Easy to reach Ypati is preferred by the notables of Central Greece: the health resort will be thoroughly renovated when assigned to Greece, together with Edipsos, an elegant spa having once welcomed emperors, but utterly destroyed at 1814. In the Peloponnesian coast isolated Methana is saving Medieval Latin memories and keeps being en vogue, along with cosmopolitan Loutraki and picturesque Kyllene, both bearing perfect pools for all social classes, good service, shopping, coffee houses and theaters.
The fame of Melos is vivid for centuries in the Aegean sea of de Mirone, Thomson, Ferriθres Sauveboeuf, or Sonnini [3]. In fact, the mineral wealth of the island gives birth to naturally sheltered hot sources, excellent against rheumatic affections and venereal diseases.
In the same part of the Cyclades, the Byzantine baths of Kythnos are mentioned by Boschini around 1650, and by Tournefort [4] in the beginnings of the 18th century: they shall be renovated in 1782 by the Constantinopolitan notable Nicholas Mavroyenis. In later times, exemplary equipped complexes are built on Lesbos, once a resort for the aristocracy of the Asia Minor coast, and on Nissyros in the Dodecanese.
The municipal sources of the latter will be subsidized 1884 by Greek immigrants in the USA, while the local physician P. Pantelides will inaugurate around 1895 a luxurious private health establishment.
In the framework of a multicultural world lasting for roughly five centuries, medieval medicine and occidental updating were reconciled in a complex interaction of scientific knowledge and social acceptance.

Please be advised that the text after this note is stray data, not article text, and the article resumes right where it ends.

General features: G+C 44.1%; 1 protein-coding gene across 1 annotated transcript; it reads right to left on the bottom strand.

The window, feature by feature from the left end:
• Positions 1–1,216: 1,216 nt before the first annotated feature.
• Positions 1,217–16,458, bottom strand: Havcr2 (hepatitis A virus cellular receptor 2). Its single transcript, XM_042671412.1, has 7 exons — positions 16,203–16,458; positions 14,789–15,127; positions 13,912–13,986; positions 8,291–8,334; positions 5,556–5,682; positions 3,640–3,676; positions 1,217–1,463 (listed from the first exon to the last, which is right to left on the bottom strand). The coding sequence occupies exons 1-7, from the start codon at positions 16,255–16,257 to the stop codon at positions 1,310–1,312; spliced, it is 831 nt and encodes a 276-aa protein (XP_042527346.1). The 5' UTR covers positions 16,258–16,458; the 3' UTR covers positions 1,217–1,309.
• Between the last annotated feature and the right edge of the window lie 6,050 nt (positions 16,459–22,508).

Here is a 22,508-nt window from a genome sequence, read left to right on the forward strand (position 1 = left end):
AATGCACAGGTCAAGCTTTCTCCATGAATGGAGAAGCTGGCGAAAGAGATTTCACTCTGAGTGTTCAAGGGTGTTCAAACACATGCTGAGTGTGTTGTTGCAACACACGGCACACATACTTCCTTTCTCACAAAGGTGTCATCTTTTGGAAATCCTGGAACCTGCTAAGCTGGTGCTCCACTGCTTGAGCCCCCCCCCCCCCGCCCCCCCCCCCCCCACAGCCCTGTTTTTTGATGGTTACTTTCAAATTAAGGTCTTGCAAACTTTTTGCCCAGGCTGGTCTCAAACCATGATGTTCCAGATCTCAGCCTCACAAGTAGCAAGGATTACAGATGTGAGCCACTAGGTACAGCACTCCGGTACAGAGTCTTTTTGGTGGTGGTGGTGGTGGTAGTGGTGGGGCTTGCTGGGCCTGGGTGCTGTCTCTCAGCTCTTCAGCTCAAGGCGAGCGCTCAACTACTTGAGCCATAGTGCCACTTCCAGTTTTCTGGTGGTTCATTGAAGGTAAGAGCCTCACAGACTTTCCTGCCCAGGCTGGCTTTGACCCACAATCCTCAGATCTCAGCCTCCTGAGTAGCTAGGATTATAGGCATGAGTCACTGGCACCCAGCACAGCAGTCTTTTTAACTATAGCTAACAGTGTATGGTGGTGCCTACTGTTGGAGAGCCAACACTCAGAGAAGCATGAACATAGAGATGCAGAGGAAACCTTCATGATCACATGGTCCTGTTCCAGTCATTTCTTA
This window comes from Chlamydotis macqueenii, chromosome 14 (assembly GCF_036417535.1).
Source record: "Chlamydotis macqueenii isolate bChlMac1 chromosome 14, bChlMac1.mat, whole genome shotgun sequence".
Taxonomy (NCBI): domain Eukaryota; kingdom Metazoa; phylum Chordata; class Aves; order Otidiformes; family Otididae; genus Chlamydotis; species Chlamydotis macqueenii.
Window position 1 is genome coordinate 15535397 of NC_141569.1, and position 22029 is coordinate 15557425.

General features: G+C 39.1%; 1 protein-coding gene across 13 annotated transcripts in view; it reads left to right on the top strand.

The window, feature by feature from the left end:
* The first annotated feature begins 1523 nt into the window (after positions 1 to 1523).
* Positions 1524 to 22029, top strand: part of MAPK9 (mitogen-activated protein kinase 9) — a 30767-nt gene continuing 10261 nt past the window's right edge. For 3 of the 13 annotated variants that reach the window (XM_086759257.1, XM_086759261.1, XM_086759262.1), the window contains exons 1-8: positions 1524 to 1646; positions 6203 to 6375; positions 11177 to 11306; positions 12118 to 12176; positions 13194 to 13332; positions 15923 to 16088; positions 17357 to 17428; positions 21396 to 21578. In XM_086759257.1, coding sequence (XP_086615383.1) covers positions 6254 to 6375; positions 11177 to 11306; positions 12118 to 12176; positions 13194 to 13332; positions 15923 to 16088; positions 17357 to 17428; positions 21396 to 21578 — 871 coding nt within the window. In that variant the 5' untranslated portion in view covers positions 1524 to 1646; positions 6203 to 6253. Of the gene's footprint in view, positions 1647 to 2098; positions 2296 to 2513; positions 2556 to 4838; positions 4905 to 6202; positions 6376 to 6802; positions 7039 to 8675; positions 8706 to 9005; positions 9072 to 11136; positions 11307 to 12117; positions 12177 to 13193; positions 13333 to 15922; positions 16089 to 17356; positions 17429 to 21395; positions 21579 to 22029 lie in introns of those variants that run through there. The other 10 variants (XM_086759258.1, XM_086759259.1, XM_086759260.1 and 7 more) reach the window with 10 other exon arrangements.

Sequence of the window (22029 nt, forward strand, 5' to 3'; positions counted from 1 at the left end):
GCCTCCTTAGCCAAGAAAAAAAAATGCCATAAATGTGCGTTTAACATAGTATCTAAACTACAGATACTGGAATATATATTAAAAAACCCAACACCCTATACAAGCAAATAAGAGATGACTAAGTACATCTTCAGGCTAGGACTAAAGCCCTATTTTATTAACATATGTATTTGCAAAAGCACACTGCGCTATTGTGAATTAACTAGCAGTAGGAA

Open to both traditional approaches and a rationally documented curative quality, the spas of Ottoman Greece are interesting interpretations of a therapeutic reality that succeeds in combining the venerated Hippocratic heritage and the newest research results, while at the same time pioneering in the field of high class specialized tourism.
References
[1] Evliya Ηelembi, Sehayatnβme, Istanbul 1927
[2] Vassilij Barskij, A Pilgrimage …, Kiev 1725
[3] M. de Mirone, Nouveau Voyage … des Echelles du Levant, Lisbonne 1702
- Ch. Thomson, Travels Containing Observations on … Turkey, Reading 1752
- M. de Ferriθres Sauveboef, Mιmoires Historiques, Politiques et Gιographiques des
Voyages faits en Turquie …, Paris 1790
- Ch.N.S. Sonnini de Manoncourt, Voyage en Grθce et en Turquie, Paris 1801
[4] M. Boschini, L’ Archipelago, Venice 1658
- M. Pitton de Tournefort, Relation d’un Voyage du Levant, Paris 1717